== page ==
Originally published in EcoWatch by Lorraine Chow

The European Commission, the European Union’s executive arm, announced Tuesday it has opened an in-depth investigation into Bayer‘s proposed $66 billion takeover of Monsanto over “concerns that the merger may reduce competition in areas such as pesticides, seeds and traits.”

The controversial merger, if successful, will form the world’s largest integrated seed and pesticide company.

“It would combine two competitors with leading portfolios in non-selective herbicides, seeds and traits, and digital agriculture,” the commission stated. “Both companies are active in developing new products in these areas.”

The commission warned that the acquisition could reduce competition in a number of different markets resulting in “higher prices, lower quality, less choice and less innovation.”

The commission’s initial market investigation identified three preliminary concerns, as follows:

  • Pesticides
    Monsanto’s pesticide product glyphosate is the most sold non-selective herbicide in Europe. Bayer produces glufosinate ammonium, also a non-selective herbicide and one of the very few alternatives to glyphosate. According to the commission’s preliminary investigation, Monsanto and Bayer are two of a limited number of competitors in this field capable of discovering new active ingredients and developing new formulations, including addressing the growing problem of weed resistance to existing products.In addition, the commission will further assess both Monsanto’s activities in biological pesticide products that would compete with Bayer’s existing portfolio of chemical pesticide products, and the parties’ overlapping activities in products that tackle varroa mites, a parasite affecting bee colonies in Europe.
  • Seeds
    Bayer and Monsanto are both active in the breeding of vegetable seeds. The commission’s initial investigation shows that the parties have high combined market shares in a number of these vegetable seeds markets, and that some of their products compete directly with each other.Bayer and Monsanto are also active in the breeding and licensing of seeds for several field crops. Monsanto has the highest market share in oilseed rape seeds in Europe. Bayer, with the highest market share in oilseed rape seeds at global level, is one of the few players with the means to compete intensively in this market. Furthermore, both parties are important licensors of cotton seeds to their competitors in Europe, and both are investing in research and innovation programs for wheat.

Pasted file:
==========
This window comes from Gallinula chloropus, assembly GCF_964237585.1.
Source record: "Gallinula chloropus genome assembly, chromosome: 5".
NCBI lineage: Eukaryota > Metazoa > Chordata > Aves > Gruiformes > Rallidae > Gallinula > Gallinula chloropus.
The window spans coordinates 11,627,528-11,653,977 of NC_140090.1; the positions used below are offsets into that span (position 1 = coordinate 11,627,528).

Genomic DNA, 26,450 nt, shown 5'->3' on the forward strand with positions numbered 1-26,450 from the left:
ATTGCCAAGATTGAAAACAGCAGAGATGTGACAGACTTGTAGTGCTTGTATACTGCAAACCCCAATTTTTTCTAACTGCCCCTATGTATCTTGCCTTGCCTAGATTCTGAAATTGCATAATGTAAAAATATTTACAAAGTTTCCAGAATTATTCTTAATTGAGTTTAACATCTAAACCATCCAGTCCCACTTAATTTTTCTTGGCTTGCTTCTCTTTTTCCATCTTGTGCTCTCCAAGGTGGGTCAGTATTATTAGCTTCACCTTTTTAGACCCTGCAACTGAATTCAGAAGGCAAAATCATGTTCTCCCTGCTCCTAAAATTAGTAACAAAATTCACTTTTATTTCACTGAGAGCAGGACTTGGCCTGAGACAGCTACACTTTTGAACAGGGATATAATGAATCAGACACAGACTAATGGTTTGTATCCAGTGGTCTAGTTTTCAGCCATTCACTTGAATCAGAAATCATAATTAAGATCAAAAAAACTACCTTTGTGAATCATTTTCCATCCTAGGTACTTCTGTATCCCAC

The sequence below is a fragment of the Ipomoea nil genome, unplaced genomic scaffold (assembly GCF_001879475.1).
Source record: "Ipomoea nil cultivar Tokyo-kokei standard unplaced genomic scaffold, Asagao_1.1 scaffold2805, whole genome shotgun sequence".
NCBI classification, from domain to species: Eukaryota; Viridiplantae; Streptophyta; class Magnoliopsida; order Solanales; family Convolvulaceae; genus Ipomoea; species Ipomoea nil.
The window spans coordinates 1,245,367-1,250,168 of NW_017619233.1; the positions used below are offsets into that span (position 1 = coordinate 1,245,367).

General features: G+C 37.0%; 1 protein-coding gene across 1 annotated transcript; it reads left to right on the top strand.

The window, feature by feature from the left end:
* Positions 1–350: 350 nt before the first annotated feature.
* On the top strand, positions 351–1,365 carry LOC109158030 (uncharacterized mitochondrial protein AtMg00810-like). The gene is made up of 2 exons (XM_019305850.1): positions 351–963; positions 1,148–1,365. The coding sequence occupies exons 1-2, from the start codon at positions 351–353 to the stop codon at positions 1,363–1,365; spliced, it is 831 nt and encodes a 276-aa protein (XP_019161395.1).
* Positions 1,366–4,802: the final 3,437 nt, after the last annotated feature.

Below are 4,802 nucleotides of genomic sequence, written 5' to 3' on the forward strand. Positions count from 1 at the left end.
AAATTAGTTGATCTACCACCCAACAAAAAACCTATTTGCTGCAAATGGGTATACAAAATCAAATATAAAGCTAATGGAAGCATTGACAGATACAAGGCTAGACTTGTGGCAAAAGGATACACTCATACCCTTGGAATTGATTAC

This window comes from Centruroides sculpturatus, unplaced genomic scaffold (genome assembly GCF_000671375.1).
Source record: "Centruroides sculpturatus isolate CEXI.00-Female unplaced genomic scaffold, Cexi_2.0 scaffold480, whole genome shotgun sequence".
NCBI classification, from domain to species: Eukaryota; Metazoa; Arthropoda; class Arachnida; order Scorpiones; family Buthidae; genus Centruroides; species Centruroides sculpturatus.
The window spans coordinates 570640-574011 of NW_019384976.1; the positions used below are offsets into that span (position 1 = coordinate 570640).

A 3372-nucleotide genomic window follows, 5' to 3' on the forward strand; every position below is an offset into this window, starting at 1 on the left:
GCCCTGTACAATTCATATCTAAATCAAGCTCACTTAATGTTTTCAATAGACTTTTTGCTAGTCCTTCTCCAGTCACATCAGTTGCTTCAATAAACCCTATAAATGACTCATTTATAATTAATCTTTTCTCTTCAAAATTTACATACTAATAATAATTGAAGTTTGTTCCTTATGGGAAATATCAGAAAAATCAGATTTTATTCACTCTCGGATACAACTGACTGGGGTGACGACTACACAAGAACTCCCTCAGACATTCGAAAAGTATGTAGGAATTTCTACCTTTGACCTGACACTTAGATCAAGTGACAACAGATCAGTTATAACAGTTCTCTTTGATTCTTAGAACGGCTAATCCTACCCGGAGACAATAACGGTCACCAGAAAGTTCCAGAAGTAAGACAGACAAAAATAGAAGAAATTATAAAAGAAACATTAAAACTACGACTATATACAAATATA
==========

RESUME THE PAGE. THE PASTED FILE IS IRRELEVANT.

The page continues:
• Traits
    A trait is a characteristic of a plant, such as height, herbicide tolerance and insect or disease resistance, and can be developed in laboratories and introduced in certain plant varieties.The commission’s preliminary investigation indicates that Monsanto has a dominant position in several traits markets worldwide. Bayer is one of the few competitors to Monsanto in certain traits markets, and has notably developed alternative herbicide tolerance traits to Monsanto’s. The commission will investigate in particular whether the transaction could lead to a reduction of competition in these markets, taking into account the existing links between the few worldwide competitors through cross-licensing and through research and development cooperations.

“Moreover,” the commission noted, “the transaction would take place in industries that are already globally concentrated, as illustrated by the recent mergers of Dow and Dupont and Syngenta and ChemChina, in which the commission intervened to protect competition for the benefit of farmers and consumers.”

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